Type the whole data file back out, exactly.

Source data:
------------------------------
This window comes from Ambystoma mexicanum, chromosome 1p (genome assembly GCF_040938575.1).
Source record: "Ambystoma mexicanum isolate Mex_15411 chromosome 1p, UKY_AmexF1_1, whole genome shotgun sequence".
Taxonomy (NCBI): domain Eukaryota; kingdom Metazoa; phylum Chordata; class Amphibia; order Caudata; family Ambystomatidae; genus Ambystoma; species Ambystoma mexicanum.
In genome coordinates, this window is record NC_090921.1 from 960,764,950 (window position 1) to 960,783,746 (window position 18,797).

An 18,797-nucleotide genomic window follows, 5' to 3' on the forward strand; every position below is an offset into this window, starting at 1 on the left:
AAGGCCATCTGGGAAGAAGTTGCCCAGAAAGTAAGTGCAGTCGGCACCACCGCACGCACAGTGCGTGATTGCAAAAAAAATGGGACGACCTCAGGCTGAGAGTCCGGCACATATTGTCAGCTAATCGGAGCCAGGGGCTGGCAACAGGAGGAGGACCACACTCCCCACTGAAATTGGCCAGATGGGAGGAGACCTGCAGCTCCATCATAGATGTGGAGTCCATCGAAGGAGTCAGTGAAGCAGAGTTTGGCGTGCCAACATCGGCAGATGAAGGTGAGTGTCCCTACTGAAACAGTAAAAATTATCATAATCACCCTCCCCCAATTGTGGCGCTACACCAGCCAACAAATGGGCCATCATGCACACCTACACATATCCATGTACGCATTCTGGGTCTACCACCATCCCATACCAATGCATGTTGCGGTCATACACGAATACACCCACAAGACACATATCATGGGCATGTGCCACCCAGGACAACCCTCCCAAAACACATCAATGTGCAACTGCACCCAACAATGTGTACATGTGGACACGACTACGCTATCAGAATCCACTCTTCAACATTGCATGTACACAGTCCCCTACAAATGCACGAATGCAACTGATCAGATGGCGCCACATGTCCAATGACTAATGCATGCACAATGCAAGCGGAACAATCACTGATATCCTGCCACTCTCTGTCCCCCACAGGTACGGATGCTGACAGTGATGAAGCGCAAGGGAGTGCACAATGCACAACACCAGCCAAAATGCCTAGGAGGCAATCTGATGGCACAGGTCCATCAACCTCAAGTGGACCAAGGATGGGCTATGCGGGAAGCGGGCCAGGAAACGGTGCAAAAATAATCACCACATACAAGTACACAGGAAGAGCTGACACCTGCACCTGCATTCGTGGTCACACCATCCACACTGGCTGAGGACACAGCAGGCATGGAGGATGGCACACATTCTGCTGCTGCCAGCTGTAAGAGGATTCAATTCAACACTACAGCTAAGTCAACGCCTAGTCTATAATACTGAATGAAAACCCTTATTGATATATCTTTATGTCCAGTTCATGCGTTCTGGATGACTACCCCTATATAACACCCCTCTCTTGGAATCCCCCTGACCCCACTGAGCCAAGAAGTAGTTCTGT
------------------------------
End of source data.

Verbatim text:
This window comes from Ambystoma mexicanum, chromosome 1p (genome assembly GCF_040938575.1).
Source record: "Ambystoma mexicanum isolate Mex_15411 chromosome 1p, UKY_AmexF1_1, whole genome shotgun sequence".
Taxonomy (NCBI): domain Eukaryota; kingdom Metazoa; phylum Chordata; class Amphibia; order Caudata; family Ambystomatidae; genus Ambystoma; species Ambystoma mexicanum.
In genome coordinates, this window is record NC_090921.1 from 960,764,950 (window position 1) to 960,783,746 (window position 18,797).

An 18,797-nucleotide genomic window follows, 5' to 3' on the forward strand; every position below is an offset into this window, starting at 1 on the left:
AAGGCCATCTGGGAAGAAGTTGCCCAGAAAGTAAGTGCAGTCGGCACCACCGCACGCACAGTGCGTGATTGCAAAAAAAATGGGACGACCTCAGGCTGAGAGTCCGGCACATATTGTCAGCTAATCGGAGCCAGGGGCTGGCAACAGGAGGAGGACCACACTCCCCACTGAAATTGGCCAGATGGGAGGAGACCTGCAGCTCCATCATAGATGTGGAGTCCATCGAAGGAGTCAGTGAAGCAGAGTTTGGCGTGCCAACATCGGCAGATGAAGGTGAGTGTCCCTACTGAAACAGTAAAAATTATCATAATCACCCTCCCCCAATTGTGGCGCTACACCAGCCAACAAATGGGCCATCATGCACACCTACACATATCCATGTACGCATTCTGGGTCTACCACCATCCCATACCAATGCATGTTGCGGTCATACACGAATACACCCACAAGACACATATCATGGGCATGTGCCACCCAGGACAACCCTCCCAAAACACATCAATGTGCAACTGCACCCAACAATGTGTACATGTGGACACGACTACGCTATCAGAATCCACTCTTCAACATTGCATGTACACAGTCCCCTACAAATGCACGAATGCAACTGATCAGATGGCGCCACATGTCCAATGACTAATGCATGCACAATGCAAGCGGAACAATCACTGATATCCTGCCACTCTCTGTCCCCCACAGGTACGGATGCTGACAGTGATGAAGCGCAAGGGAGTGCACAATGCACAACACCAGCCAAAATGCCTAGGAGGCAATCTGATGGCACAGGTCCATCAACCTCAAGTGGACCAAGGATGGGCTATGCGGGAAGCGGGCCAGGAAACGGTGCAAAAATAATCACCACATACAAGTACACAGGAAGAGCTGACACCTGCACCTGCATTCGTGGTCACACCATCCACACTGGCTGAGGACACAGCAGGCATGGAGGATGGCACACATTCTGCTGCTGCCAGCTGTAAGAGGATTCAATTCAACACTACAGCTAAGTCAACGCCTAGTCTATAATACTGAATGAAAACCCTTATTGATATATCTTTATGTCCAGTTCATGCGTTCTGGATGACTACCCCTATATAACACCCCTCTCTTGGAATCCCCCTGACCCCACTGAGCCAAGAAGTAGTTCTGT